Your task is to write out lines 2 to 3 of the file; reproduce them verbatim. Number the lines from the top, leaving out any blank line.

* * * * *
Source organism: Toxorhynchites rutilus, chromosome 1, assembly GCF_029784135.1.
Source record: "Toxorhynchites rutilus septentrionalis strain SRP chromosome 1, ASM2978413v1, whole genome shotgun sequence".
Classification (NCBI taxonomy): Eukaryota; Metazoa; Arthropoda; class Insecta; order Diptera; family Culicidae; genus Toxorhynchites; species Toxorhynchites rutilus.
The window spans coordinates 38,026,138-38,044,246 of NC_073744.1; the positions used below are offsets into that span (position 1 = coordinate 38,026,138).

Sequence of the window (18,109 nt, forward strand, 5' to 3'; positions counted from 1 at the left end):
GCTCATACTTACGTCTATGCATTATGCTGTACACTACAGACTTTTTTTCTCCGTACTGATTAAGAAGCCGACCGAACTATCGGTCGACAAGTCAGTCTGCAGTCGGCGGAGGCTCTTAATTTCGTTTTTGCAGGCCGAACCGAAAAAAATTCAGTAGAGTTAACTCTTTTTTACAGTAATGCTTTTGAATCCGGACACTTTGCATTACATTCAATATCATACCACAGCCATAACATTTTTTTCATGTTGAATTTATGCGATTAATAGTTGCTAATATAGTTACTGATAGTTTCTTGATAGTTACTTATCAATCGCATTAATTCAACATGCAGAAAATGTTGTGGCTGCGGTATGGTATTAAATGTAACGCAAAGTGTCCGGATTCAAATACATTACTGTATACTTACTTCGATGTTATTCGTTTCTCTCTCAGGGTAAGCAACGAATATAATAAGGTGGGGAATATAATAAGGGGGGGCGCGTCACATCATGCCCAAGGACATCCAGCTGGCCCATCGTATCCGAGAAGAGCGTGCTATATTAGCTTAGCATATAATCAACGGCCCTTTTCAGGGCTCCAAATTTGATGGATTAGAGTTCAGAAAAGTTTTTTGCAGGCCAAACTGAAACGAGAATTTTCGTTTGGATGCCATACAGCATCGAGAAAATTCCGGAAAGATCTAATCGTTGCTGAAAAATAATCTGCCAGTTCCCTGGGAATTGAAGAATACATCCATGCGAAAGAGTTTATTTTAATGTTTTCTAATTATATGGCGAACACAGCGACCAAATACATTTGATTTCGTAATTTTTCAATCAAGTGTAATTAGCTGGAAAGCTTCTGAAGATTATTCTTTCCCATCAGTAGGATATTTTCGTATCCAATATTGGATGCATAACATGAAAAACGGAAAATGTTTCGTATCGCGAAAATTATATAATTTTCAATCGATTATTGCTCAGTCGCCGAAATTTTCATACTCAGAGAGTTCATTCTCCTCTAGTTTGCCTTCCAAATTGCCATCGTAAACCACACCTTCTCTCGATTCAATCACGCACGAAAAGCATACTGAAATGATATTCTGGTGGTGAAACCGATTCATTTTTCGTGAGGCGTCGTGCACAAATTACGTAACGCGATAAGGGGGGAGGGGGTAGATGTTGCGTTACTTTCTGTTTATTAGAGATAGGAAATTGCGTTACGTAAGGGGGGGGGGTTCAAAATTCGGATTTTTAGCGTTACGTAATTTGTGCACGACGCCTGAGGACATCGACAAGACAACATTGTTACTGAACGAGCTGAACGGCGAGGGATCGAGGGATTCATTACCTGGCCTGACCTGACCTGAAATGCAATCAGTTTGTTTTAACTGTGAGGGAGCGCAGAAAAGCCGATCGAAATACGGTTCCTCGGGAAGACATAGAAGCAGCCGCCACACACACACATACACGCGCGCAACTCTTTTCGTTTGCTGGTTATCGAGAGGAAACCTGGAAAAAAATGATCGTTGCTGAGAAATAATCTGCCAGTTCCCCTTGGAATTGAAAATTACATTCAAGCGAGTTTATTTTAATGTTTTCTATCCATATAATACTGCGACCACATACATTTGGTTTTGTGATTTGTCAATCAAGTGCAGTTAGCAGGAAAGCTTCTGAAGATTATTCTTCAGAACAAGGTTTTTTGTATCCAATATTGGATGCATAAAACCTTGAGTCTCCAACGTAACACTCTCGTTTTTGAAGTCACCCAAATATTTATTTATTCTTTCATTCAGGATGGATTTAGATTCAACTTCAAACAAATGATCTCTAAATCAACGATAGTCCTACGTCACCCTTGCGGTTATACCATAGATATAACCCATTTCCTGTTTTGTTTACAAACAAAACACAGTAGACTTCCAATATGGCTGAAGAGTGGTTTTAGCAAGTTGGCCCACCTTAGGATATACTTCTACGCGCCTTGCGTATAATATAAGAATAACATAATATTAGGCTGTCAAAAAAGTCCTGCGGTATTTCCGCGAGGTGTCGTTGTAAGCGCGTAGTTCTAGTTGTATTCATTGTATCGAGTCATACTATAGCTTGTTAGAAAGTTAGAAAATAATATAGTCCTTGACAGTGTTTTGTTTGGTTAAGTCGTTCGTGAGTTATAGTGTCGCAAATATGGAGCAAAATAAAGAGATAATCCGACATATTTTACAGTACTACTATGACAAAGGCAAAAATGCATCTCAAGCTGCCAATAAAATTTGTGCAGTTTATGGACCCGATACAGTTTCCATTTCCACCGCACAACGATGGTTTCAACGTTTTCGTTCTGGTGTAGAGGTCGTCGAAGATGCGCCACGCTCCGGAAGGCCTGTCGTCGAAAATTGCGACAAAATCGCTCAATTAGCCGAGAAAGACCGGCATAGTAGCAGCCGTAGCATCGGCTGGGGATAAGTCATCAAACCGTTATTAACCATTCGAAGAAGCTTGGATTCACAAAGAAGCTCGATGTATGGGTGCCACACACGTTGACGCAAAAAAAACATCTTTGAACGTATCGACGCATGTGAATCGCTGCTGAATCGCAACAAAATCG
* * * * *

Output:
Source record: "Toxorhynchites rutilus septentrionalis strain SRP chromosome 1, ASM2978413v1, whole genome shotgun sequence".
Classification (NCBI taxonomy): Eukaryota; Metazoa; Arthropoda; class Insecta; order Diptera; family Culicidae; genus Toxorhynchites; species Toxorhynchites rutilus.